The only real issue with the content itself in Capcom Arcade Stadium is variety. Capcom no doubt has a long-standing history of incredible games from their arcade days, but the variation of this package cuts it rather close from being a tad annoying- which honestly was to be rather expected for anyone aware of their most popular classic titles. In comparison to Namco or even Nintendo, Capcom’s arcade offerings since the early 80s have always contained many games that are similar to one another as they stick to just about the same three genres. On top of this, many of their titles have already been released this generation through different compilations. Looking at the Nintendo Switch alone, there are already three other ways to play the Street Fighter games in this collection. On the upside though, not having to buy every game is a consumer-friendly option with a surprising number of perks that will give you all the more reason to jump in.
While those who pick up individual titles may not strike the mega-deal that the three available packs provide, the wiggle room to simply pick and choose games to your liking for a decent price is admirable. Want to throw in some cash on the Japanese-only titles you have never been able to play? Why not. Interested in having rewind features for that beat-em-up you were never able to finish in-person with three friends? Sure thing. Interested in the cheapest option you will probably ever have to grab Street Fighter II? By all means, this is the place for you. There are definitive reasons to play through the available games in this form, but it is nonetheless a shame that the overall picture slips a bit when providing a commendable amount of unique experiences. Knowing that Capcom Arcade Stadium can further be expanded upon through more downloadable content is hopefully going to become a selling point to the game as it has already laid the foundation for a quarter-investing playground of entertainment.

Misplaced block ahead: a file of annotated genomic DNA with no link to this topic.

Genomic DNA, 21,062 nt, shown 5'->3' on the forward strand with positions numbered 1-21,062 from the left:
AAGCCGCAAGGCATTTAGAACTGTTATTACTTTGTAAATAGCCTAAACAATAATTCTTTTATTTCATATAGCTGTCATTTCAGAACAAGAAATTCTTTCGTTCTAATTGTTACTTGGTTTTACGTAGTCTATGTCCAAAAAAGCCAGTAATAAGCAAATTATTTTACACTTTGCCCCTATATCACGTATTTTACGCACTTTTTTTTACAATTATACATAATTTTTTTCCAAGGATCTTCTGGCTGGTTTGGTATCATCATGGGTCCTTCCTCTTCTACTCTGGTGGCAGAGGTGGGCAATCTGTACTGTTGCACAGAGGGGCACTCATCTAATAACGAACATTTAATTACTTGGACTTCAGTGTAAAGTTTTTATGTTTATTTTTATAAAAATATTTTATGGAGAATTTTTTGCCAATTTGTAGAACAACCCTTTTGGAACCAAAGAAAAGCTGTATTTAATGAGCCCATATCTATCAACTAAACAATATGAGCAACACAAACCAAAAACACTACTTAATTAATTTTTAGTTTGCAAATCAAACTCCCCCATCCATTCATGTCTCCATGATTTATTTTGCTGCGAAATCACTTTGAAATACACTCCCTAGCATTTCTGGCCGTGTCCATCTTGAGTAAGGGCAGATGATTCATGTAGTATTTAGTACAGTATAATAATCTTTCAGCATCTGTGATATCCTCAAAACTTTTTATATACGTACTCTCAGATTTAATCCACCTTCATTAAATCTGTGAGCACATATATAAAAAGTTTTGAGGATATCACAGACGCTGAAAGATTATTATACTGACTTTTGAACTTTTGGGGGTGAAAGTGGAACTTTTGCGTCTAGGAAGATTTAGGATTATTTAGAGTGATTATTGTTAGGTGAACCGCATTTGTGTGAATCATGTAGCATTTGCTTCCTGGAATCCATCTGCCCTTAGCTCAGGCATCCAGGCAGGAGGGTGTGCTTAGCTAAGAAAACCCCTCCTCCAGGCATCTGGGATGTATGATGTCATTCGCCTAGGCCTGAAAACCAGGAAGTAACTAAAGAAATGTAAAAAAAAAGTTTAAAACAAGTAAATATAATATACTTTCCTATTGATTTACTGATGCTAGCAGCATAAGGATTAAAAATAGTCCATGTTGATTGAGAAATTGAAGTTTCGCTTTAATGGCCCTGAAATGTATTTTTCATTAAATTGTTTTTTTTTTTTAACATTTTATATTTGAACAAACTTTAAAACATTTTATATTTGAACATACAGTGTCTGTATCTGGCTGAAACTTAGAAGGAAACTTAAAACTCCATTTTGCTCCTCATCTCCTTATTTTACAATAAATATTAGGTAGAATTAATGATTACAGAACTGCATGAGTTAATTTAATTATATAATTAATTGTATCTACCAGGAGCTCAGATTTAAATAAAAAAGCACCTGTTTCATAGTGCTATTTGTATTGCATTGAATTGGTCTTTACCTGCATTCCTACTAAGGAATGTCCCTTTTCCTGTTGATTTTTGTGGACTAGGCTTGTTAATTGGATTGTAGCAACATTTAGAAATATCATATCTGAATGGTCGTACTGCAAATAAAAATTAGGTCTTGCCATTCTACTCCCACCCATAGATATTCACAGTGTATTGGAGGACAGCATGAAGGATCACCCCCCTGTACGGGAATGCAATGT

Capcom Arcade Stadium will resonate with all audiences looking to play through the company’s games in a digital arena as its opening 32 titles are presented in a quirky way. It may stumble a bit on providing an extraordinary amount of variety within its catalog, but its quality never declines as it aims to bring classic games to an online ecosystem with a room full of display and accessibility options. Whether you are looking for the best fighters, beat-em-ups, or shooters from before the turn of the century, Capcom Arcade Stadium has almost all you want from the titular developer. With Ghost n’ Goblins available for free alongside 1943 – The Battle of Midway as soon as you start-up the game, there is absolutely no reason for you not to at least download Capcom Arcade Stadium. Check out how the two freebies feel, mess with their options, and then dig through the catalog to decide if you want to purchase one or a handful of classics. If you are looking to continue, grab eight quarters and dive into the next, or pick-up one of three passes and browse the cast!